## Abstract

The electronic coupling values and approximate energy transfer rates between semiconductor single-wall carbon nanotubes are calculated using two different approximations, the point dipole approximation and the distributed transition monopole approximation, and the results are compared. It is shown that the point dipole approximation fails dramatically at tube separations typically found in nanotube bundles (∼12-16 Å) and that the disagreement persists at large tube separations (>100 Å, over ten nanotube diameters). When used in Förster resonance energy transfer theory, the coupling between two point transition dipoles is found to overestimate energy transfer rates. It is concluded that the point dipole approximation is inappropriate for use with elongated systems such as carbon nanotubes and that methods which can account for the shape of the particle are more suitable.

Original language | English (US) |
---|---|

Article number | 081104 |

Journal | Journal of Chemical Physics |

Volume | 130 |

Issue number | 8 |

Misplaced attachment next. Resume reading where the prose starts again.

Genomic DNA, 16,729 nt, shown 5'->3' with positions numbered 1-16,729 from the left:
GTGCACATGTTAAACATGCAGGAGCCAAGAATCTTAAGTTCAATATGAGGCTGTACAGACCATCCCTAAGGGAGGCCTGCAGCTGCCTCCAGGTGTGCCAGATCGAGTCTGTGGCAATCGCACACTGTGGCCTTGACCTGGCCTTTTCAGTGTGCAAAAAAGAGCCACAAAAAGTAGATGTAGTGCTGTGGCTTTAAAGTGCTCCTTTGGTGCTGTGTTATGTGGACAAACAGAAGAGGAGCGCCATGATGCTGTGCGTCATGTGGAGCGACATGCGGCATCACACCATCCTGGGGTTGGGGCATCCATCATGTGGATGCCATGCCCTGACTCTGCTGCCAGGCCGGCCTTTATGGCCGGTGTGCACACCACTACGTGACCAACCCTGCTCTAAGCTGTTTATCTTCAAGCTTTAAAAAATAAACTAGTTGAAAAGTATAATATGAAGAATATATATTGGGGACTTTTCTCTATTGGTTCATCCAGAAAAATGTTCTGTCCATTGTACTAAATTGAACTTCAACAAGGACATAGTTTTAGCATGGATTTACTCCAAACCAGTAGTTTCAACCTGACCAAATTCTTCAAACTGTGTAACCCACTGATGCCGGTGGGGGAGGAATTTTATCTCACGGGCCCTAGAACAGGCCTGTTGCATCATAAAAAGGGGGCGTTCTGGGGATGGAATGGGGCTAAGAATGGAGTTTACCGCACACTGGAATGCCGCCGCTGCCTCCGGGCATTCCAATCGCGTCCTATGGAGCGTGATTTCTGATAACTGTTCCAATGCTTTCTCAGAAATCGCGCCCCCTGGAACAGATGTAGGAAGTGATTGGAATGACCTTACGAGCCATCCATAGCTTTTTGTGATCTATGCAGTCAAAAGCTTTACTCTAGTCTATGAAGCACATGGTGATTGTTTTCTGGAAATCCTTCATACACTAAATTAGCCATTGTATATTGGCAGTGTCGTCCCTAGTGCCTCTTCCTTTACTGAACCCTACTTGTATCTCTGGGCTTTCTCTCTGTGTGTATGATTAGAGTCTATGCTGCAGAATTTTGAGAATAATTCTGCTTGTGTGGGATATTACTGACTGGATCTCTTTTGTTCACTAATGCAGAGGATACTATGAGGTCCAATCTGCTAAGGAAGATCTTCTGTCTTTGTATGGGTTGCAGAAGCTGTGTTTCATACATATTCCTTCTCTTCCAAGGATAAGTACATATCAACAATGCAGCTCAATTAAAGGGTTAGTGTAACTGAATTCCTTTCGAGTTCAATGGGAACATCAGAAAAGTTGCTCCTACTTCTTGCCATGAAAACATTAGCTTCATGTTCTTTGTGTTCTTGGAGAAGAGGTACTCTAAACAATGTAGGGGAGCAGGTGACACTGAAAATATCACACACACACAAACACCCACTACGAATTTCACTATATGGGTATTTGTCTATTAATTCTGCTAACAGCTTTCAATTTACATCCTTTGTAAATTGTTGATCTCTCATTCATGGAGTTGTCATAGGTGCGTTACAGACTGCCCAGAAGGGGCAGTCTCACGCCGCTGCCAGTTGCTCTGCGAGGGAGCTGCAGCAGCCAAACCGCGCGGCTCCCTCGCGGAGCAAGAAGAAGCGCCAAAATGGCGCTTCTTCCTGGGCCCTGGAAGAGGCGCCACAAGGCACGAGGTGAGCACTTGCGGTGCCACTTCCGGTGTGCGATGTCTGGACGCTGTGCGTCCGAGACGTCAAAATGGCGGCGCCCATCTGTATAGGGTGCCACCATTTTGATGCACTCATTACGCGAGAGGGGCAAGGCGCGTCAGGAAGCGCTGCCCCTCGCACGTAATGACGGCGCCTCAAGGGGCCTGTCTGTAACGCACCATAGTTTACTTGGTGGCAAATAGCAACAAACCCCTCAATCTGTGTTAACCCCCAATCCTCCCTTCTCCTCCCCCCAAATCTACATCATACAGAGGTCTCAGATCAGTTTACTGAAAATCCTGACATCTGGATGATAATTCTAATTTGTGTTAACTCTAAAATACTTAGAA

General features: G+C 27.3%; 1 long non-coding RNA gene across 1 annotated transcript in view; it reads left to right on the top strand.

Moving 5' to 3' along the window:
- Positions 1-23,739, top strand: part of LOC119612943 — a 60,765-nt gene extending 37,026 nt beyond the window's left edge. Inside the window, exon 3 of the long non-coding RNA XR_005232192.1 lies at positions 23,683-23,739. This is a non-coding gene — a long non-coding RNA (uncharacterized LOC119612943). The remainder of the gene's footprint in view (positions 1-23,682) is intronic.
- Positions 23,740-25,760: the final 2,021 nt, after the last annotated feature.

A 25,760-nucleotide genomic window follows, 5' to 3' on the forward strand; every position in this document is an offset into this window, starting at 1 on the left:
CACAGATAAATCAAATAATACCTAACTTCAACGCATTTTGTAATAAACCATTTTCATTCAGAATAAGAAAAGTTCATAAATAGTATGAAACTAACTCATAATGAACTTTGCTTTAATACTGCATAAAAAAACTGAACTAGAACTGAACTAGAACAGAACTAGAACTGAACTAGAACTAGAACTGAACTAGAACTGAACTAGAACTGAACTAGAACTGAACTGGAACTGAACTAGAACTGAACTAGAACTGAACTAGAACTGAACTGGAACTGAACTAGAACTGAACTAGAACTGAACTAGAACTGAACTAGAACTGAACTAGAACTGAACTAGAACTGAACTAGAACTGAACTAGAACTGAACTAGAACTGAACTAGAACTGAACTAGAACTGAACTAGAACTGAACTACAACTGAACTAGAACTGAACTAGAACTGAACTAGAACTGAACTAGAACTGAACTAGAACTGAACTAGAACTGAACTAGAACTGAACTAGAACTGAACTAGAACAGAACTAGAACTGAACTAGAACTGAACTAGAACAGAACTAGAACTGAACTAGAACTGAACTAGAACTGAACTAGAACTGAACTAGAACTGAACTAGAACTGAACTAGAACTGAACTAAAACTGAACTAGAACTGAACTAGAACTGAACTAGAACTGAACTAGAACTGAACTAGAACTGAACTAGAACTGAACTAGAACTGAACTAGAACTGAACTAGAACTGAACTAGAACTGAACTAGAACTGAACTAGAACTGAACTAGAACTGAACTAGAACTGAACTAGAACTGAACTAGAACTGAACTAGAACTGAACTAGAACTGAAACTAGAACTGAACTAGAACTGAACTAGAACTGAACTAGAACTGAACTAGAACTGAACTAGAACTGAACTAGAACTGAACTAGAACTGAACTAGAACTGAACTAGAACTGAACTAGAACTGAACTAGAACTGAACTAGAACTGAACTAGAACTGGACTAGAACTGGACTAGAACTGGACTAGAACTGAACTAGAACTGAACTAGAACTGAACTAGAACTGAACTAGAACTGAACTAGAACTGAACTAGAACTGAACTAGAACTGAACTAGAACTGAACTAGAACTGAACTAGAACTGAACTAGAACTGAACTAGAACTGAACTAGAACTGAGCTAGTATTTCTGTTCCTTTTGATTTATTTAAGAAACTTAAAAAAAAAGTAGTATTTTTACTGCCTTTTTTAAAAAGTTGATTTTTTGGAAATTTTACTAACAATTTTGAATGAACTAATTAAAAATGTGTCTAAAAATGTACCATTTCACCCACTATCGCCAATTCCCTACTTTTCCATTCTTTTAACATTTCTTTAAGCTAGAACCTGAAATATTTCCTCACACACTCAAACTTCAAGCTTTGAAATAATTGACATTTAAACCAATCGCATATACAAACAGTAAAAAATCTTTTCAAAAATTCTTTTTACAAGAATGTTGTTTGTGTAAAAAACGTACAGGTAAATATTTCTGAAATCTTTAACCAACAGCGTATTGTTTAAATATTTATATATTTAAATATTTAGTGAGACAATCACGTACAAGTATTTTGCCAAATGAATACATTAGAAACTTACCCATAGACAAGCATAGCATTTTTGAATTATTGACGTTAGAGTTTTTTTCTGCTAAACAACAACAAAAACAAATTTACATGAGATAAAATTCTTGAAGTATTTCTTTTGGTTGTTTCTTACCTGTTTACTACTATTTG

DOIs | |

State | Published - 2009 |

Externally published | Yes |

## All Science Journal Classification (ASJC) codes

- Physics and Astronomy(all)
- Physical and Theoretical Chemistry

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*Journal of Chemical Physics*,

*130*(8), [081104]. https://doi.org/10.1063/1.3088846

**Ideal dipole approximation fails to predict electronic coupling and energy transfer between semiconducting single-wall carbon nanotubes**. In: Journal of Chemical Physics. 2009 ; Vol. 130, No. 8.

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*Journal of Chemical Physics*, vol. 130, no. 8, 081104. https://doi.org/10.1063/1.3088846

**Ideal dipole approximation fails to predict electronic coupling and energy transfer between semiconducting single-wall carbon nanotubes.** / Wong, Cathy Y.; Curutchet, Carles; Tretiak, Sergei; Scholes, Gregory D.

Research output: Contribution to journal › Article › peer-review

TY - JOUR

T1 - Ideal dipole approximation fails to predict electronic coupling and energy transfer between semiconducting single-wall carbon nanotubes

AU - Wong, Cathy Y.

AU - Curutchet, Carles

AU - Tretiak, Sergei

AU - Scholes, Gregory D.